At first listen I was completely underwhelmed by this record. I had heard of D. Lanois from his production credit on one of my favorite albums, "The Pearl," and also on Drone Zone Radio with a few ambient selections from "Acadie", so I was sorely disappointed at the first minute or so of "Here Is What Is": Some aging punkster attempting poppy country music? It seemed overexerted and lame--for about thirty seconds.
After about a minute of listening, all my negative emotions were catharsized and then summarily blown away by the elemental joy and love of music that permeates this album from beginning to end. It will do the same to you, 98% guaranteed. Every track is full to the brim with kind humanity and vibrant, resonating sound.
Every instrument Daniel Lanois uses is well loved, given its full volume, place and texture--Above all the steel guitar, which is powerfully spiritual, just as the man explains in track 16. In every song you can focus your ears on whatever instrument you want and think, "Wow, ___ is a wonderful instrument, what a rich sound." This is something very rare in music. The quality of sound here is unreal. I can easily see now the linkage with Harold Budd's "The Pearl".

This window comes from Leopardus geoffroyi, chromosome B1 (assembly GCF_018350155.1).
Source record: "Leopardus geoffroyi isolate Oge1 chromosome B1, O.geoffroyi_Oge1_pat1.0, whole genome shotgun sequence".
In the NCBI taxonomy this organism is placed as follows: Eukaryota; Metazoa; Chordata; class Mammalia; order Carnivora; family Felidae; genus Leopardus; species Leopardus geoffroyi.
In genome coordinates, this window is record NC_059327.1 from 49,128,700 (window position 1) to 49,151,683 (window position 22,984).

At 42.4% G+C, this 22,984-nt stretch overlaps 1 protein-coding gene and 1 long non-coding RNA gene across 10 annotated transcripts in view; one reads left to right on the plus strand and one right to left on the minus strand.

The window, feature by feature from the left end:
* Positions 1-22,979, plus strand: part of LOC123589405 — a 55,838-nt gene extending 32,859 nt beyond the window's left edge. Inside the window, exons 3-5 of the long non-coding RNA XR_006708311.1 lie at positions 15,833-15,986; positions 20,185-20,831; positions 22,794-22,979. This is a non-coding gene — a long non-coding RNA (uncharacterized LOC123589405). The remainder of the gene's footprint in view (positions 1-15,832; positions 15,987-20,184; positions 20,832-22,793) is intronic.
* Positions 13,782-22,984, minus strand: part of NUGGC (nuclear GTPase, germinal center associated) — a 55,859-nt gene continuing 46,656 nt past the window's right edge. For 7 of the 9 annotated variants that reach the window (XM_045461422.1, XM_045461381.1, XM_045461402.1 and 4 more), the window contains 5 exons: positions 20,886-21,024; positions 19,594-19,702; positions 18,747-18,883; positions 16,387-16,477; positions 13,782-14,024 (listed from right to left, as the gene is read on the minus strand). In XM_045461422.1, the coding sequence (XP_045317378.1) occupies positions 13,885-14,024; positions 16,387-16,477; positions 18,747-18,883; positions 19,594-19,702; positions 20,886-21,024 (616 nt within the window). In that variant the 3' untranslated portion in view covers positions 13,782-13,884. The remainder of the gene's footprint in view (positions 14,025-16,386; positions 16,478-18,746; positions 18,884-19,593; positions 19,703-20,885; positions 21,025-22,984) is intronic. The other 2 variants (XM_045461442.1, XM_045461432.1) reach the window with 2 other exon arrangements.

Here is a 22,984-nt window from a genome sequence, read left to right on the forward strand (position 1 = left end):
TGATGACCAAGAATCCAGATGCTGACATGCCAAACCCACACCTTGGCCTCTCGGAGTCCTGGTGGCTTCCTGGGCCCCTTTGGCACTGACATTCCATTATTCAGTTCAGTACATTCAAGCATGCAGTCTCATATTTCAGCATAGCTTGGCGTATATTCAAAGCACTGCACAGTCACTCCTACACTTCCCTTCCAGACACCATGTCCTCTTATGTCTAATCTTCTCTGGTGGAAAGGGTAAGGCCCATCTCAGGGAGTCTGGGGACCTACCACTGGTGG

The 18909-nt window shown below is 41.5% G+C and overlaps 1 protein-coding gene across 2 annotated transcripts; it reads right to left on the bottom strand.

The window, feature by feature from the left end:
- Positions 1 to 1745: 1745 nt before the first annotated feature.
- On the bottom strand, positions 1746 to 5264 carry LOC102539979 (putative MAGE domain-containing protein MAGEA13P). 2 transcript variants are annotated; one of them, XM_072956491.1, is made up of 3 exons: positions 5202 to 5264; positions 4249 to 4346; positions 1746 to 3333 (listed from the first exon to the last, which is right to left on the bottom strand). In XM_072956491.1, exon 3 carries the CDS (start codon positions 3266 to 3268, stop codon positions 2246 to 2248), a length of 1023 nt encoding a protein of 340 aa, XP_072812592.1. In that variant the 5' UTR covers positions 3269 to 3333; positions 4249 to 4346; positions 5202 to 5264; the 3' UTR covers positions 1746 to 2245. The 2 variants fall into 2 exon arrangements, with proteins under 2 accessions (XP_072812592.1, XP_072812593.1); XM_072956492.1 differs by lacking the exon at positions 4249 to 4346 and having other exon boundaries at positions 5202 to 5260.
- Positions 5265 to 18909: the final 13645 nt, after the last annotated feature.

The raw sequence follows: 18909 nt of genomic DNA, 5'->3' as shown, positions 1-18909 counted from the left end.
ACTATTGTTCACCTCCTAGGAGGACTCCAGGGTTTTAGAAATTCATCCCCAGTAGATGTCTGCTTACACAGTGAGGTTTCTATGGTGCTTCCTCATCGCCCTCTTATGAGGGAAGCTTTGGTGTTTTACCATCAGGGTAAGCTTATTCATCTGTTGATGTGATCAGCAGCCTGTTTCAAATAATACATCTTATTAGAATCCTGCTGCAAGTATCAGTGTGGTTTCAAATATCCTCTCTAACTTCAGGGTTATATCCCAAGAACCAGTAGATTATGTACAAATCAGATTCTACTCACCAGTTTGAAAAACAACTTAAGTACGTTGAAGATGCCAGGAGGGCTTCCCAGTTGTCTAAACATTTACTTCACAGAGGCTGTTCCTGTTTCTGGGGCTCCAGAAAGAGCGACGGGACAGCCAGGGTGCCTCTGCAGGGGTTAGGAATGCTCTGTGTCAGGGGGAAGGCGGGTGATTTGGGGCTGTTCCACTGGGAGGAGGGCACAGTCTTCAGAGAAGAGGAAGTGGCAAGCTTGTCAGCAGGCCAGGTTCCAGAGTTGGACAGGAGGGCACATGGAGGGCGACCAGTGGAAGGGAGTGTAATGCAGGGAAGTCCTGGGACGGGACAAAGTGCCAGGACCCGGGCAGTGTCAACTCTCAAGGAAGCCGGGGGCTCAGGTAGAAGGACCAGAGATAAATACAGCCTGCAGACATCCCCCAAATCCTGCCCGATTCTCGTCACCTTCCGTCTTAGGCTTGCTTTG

The next wonderful thing about this record is the songwriting. The melodies rock majestically back and forth, in and out, then crash over you like ocean waves. "Harry" sets itself up like a richly textured country ballad, but before you know it you realize you're listening to a far wiser, more universal song, with every verse reaching an emotional conclusion. The setting of "Duoglide" is perfect: Several verses, which switch seamlessly into a bluesy jam for about three minutes, then switch back like clockwork into the catchy refrain. "Moondog" above all is one of those rare songs which somehow combines hope, despair and full love and joy and the sense of limitless imagination all at once (perhaps by clever use of vague lyrics). And, exactly as advertised, "Joy" is simply Joy.
Each of these pop-style songs is interspersed with beautiful instrumental jams by Daniel, most with his exquisite steel guitar and perfectly mixed drums. Throughout the entire album there is a rich reverb. As a nice touch of humility amid all the sound-mixing wizardry, Daniel's voice itself is surprisingly raw and unadorned, always reminding you that there is an ordinary guy behind every soul-lifting melody.
But this now...It's an album to keep for years.
P.S. Yes, Brian Eno waxing philosophical is kind of annoying, but you can always just delete him out of the MP3s.